Reflections on Jesus’ mission

We are asked how we would describe Jesus’ mission and message, and whether it has changed since His time.

Since Eusebius of Caesaria’s fourth-century Historia Ecclesiae, it has been commonplace to conceive of Jesus as fulfilling three roles or missions, those of high priest, prophet, and king. No less often, we see an approach focused on those activities which seem to occupy the most time in His Earthly ministry: Healing and teaching. But I have long been persuaded by the Scottish presbyterian Horatius Bonar that this risks seeing Jesus as little more than a special man who performed essentially the same functions as had previous prophets, teachers, and healers, rather than focusing on what is unique to the God-man. Bonar put it this way:

If Christ is not the substitute, he is nothing to the sinner. If he did not die as the sin-bearer, he has died in vain. Let us not be deceived on this point nor misled by those who, when they announce Christ as the deliverer, think they have preached the gospel. If I throw a rope to a drowning man, I am a deliverer. But is Christ no more than that? If I cast myself into the sea and risk myself to save another, I am a deliverer. But is Christ no more? Did He risk His life? The very essence of Christ’s deliverance is the substitution of himself for us—his life for ours! He did not come to risk his life; he came to die! He did not redeem us by a little loss, a little sacrifice, a little labor, a little suffering: ‘He redeemed us to God by His blood’ (I Pet 1:18,19). He gave all he had, even his life, for us. This is the kind of deliverance that awakens the happy song, ‘To Him that loved us, and washed us from our sins in His own blood’ (Revelation 1:5).

“He came to die.” What a line! It grabs you by the lapels and commands that you flee from its repulsive affect or to bow to its inescapable truth. Jesus may be a great teacher, and a healer par excellence, but He is Christ first and foremost. Of course, this isn’t to take away from the importance of His teaching or healing. But it is to underscore that we must understand Him primarily in terms of that which is exclusive to Him: There had been prophets who taught before Jesus, so the Messiah could not be merely a prophet; and there had been healers before Jesus, so the Messiah could not be merely a healer; and Jesus left a Church to continue those ministries of teaching and healing. What is unique to Jesus Himself, and what must therefore be understood to lie at the core of his mission, is Calvary: By His sacrifice of atonement, by His passion, by His cross and resurrection, He has set us free, as Isaiah prophesied He would.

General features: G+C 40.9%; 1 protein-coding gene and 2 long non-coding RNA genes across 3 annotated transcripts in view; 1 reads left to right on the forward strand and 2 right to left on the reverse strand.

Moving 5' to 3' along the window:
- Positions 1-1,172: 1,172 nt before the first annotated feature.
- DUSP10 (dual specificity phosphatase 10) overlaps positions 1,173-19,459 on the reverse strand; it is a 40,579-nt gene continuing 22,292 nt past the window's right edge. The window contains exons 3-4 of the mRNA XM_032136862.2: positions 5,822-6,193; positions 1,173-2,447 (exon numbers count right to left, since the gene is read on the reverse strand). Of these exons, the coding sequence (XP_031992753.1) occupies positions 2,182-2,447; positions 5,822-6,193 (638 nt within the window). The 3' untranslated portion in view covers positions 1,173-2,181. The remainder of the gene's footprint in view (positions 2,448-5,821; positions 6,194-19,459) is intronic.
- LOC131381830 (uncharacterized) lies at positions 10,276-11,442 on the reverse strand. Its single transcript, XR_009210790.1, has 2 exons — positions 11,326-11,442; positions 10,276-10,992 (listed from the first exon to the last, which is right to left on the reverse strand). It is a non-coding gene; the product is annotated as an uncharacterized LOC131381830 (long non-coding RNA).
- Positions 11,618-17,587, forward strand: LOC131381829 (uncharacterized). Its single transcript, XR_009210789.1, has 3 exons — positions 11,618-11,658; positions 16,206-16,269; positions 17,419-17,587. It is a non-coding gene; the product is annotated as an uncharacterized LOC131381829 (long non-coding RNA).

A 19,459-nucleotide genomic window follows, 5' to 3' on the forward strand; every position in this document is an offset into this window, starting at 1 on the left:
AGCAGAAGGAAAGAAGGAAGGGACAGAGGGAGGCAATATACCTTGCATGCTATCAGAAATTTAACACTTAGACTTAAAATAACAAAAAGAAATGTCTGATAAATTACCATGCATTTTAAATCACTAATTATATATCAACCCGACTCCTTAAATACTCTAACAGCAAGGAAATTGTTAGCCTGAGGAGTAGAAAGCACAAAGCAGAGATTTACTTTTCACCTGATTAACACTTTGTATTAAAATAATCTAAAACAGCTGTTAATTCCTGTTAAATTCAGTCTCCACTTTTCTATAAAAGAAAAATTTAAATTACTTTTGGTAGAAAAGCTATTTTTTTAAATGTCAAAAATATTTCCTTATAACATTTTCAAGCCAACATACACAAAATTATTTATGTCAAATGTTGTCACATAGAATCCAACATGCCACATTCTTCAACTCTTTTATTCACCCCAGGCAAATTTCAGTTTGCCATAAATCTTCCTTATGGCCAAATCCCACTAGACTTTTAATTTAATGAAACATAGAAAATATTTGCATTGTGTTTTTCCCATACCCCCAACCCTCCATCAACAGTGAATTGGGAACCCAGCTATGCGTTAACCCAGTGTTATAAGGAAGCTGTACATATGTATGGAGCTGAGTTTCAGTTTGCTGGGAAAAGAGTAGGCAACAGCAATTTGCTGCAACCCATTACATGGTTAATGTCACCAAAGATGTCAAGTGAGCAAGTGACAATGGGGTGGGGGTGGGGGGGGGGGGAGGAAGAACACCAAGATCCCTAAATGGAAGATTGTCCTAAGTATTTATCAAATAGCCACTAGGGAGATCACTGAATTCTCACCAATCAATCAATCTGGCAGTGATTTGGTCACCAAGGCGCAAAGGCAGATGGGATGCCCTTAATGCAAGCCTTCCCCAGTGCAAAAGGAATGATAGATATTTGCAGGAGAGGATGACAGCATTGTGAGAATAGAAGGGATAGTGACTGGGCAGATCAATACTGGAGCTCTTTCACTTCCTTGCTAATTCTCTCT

In our assigned reading [Editor’s note: N.T. Wright, The Mission and Message of Jesus in The Meaning of Jesus: Two Visions (1999)], Wright underscores that while the Jews of Jesus’ day expected a Messiah, they had in mind a very different kind of Messiah. Mired in Earthly oppression, they were expecting an Earthly liberation. They expected to be set free from the yoke of Rome and its Herodian surrogates; they seemed not to see past the figurative fall of Israel’s babylonian exile to the very real fall of Man in Adam, and they lost sight of God’s real interest, which is not in national borders and whose blood soaks which sand, but rather in the hearts of His most precious creation, Mankind, forged in His own image and likeness, and the relationship that we ruptured in Eden. In the final analysis, humanity is broken at its root—this is the “T” in the popular Calvinist “TULIP” mnemonic, “total depravity,” or “original sin” in the vernaculars of most other Christian traditions—and before any good works in our lives can avail us anything, before any amount of orthopraxy will do us any good, we have to fix our relationship with God. And there’s nothing that we could have done about that before Jesus fulfilled the law on Calvary’s altar. That’s not to say that we don’t need the teaching of Jesus; we can lose our salvation by our conduct, and while it’s arguable that the law and prophets provide a sure guide to avoiding what the Catholic tradition calls “personal” sin (in contradistinction to the afore-mentioned “original” sin), the experience of Israel and the need for Jesus to explain how far afield it had strayed suggests that we must pay attention to his teaching, too. What is essential, however, is the need for Christ’s atoning sacrifice and our need to avail ourselves of it.            

How then should we describe Jesus’ mission? Wright says that “Jesus invited His hearers to repent and believe the gospel.” Yes, but let’s be precise: What was that Gospel, that good news? That through His blood, Jesus would make it possible for us to be reconciled to God, and through our repentance, we can inherit salvation. And that mission is as vital and urgent today as it was then.

[Editor’s note: In other words, I am proposing that Jesus’ mission is inseparable from the question of who He is, treated here.]